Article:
Rotate the hand three times in each direction. Then grasp your partner's hand tightly between both of your hands, keeping your thumbs on top and rotate your hands slowly. The bones inside her hand will move with your hands. Massaging on a couch, you can rotate the bones of her other hand by simply reaching across her body. There's no need for your partner to move at any time during this stroke. You do all the work for her.

Throwing the Arm

Here is the perfect movement to break the monotony of desk work. While an arm flies through the air, your partner does nothing at all. The large ball joint at the shoulder is vigorously exercised as circu­lation throughout the limb is stimulated.

Lift your partner's arm first above the elbow, then at the wrist, until it's straight up in the air. Con­tinuing to hold steady at the wrist, bring the arm up over her head until you feel resis­tance. Then move the wrist and arm all the way down to a point near her waist. Move the arm back and forth sev­eral times until you are com­pletely familiar with the limits of the arc. Only then are you ready to begin the throwing part of the move­ment, starting with a small arc and enlarging it gradually. With your partner's arm fully extended, toss the wrist from one hand to the other. As you increase your throwing arc to the previously established limits, increase the speed.

Let your arm give way a bit each time you catch your part­ner's wrist. Reach across your partner's body to throw the other arm.

This is the fastest passive exercise. Arm throwing-a thriller.

Real and Imaginary Massage

Our Puritan heritage has assigned all physical contact between adults to two rather narrow categories: sexual or commercial. You're either making a sexual advance or you're making money when you touch other adults. Those engaged in commercial touch­ing are careful to remain as impersonal as possible lest they be accused of making a sexual advance. This unfortu­nate stereotyping has created serious confusion in the mas­sage profession. We have mas­sage as a familiar euphemism for prostitution vs. massage therapy in which the body is manipulated as impersonally as a collection of auto parts. Real massage, the kind that has been practiced every­where on earth since biblical times, is a sensual art: it works because it feels good. Sensuality is part of the wide spectrum of human feeling between sex and therapy. We live in a society that tries to deny its existence.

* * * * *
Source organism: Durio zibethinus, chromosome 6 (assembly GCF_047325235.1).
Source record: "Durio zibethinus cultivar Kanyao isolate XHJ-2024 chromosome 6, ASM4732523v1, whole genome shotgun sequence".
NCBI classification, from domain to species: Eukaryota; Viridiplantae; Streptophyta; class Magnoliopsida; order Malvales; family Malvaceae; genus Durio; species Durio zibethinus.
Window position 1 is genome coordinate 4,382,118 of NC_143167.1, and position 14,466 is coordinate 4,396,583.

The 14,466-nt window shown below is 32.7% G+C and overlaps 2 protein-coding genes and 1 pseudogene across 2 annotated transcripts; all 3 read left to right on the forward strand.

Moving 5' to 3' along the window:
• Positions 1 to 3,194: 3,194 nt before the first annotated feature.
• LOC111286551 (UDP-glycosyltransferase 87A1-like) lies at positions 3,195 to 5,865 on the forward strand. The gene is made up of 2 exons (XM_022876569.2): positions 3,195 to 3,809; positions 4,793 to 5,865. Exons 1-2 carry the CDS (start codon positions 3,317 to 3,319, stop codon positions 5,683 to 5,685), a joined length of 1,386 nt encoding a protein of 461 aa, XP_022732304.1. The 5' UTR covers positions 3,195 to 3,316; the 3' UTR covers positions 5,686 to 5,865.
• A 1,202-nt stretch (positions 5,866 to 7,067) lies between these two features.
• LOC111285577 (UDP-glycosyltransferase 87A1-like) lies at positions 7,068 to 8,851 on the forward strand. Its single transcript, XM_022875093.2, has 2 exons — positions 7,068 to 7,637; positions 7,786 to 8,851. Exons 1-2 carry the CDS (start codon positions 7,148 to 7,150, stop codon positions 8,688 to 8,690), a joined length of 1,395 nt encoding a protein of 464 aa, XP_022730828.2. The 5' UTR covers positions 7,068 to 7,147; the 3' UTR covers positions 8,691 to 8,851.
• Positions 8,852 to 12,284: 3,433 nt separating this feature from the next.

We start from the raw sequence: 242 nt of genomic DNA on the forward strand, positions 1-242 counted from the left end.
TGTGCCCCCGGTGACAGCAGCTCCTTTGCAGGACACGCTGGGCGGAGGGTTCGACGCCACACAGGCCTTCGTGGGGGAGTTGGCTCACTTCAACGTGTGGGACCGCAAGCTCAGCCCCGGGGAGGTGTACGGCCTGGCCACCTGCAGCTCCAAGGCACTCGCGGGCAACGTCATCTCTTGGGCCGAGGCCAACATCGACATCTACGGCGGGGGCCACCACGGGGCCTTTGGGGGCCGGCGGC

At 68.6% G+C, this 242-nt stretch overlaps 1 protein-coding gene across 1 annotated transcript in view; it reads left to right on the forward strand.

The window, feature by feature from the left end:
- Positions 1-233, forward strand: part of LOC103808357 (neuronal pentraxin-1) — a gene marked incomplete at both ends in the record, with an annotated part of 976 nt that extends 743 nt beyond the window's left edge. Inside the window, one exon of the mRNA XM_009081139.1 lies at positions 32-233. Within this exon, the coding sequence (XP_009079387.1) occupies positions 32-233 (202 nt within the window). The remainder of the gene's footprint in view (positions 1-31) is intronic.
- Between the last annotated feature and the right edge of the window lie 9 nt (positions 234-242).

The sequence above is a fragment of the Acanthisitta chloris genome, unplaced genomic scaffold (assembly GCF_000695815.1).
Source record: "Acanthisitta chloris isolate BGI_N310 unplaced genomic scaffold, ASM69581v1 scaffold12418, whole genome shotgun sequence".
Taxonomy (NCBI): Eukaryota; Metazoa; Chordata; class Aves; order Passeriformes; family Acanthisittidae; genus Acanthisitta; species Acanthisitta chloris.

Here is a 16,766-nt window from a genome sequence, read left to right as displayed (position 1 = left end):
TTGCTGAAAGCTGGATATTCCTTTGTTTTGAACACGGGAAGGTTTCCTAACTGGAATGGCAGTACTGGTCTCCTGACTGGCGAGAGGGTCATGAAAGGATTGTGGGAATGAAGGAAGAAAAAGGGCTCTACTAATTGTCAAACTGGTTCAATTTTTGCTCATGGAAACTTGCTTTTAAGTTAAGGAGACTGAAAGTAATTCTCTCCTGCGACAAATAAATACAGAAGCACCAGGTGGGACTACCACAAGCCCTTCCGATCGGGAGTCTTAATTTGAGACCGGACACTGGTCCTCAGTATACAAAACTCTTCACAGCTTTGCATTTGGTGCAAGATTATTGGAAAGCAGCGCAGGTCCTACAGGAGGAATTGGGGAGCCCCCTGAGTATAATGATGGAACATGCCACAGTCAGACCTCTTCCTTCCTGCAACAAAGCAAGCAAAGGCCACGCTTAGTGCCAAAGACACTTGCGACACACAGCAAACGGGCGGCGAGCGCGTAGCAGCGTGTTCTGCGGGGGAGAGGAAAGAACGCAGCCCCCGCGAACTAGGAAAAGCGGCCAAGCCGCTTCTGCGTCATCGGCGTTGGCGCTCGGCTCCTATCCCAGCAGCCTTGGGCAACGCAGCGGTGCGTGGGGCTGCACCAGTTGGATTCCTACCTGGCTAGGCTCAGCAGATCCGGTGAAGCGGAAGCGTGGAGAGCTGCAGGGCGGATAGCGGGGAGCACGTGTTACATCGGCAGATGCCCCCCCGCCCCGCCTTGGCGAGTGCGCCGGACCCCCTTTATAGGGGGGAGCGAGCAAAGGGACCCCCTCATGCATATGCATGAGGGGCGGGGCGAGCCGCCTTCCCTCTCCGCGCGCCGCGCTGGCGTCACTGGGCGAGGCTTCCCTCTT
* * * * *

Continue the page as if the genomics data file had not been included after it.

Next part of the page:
In massage, this denial has created some bizarre imita­tions. A prostitute posing as masseuse fiddles around with a leg or an arm for a minute or two before getting down to business. The customer really didn't expect massage and none was offered. But the massage therapist posing as doctor has even less use for real massage. Any gadget that will confer authority on the practitioner and distance him from the sensual is embraced wholeheartedly. High-speed electrical devices, magnets, bits of stone, and vials of un­certain chemicals are solemnly pressed against the body. Hands are waved back and forth in the air in order to "balance" mysterious forces.

When flesh finally does meet flesh, it's always to demon­strate an exotic theory, never simply to please. Bursts of nasty finger-poking alternate with violent manipulation of the joints because "blocked energy" must be liberated. Strokes wander aimlessly across the body, departing from the map of the circula­tory system, from nerve paths, and, finally, from all known systems. As the confu­sion mounts, charts covered with exotic oriental characters are rolled out, indicating that dozens of independent lines converge on the bottom of the spine, the side of an ear, or the back of one toe. And of course the magnets and bits of stone converge on those spots with full liturgical ceremony.

Through it all the practi­tioner advances relentlessly on his helpless "patient;' self­righteously poking, jabbing, and pulling at the body in the name of "healing:' In man­ner, if not in practice, the therapist seeks to emulate the high priests of the medical profession (usually his sworn enemies). Ask a question and the authoritative bullying begins: your therapist knows things you don't know about: "meridians;' "auras;' "energy imbalances;' and "pressure points:' It's all very mysteri­ous and complex, and if it hurts, well ... it's good for you.

Quackery, not prostitution, is the biggest problem facing massage today. We're in the process of rediscovering an ancient health principle that can enrich our lives, but for many people the quack and his spooky bag of tricks will be the first and last contact with massage. The human body, perhaps the most com­plex arrangement of matter in nature, remains a mystery to the quack. He usually has little understanding of anat­omy and no appreciation for the simple, sensual beauty of massage. Those who love massage understand that something primal pervades the experience - this is one of the most ancient human activities. Unfortunately, so is quackery.

Thousands of years ago, when people massaged by the light of open fires, bead strokers and body pokers con­centrated on purging the body of evil spirits. Proving? That, in quackery, little has changed over the past few millenniums; self-promotion remains far more important than healing. The quack has always sought power by trans­forming the body into a supernatural freak show that only he can understand.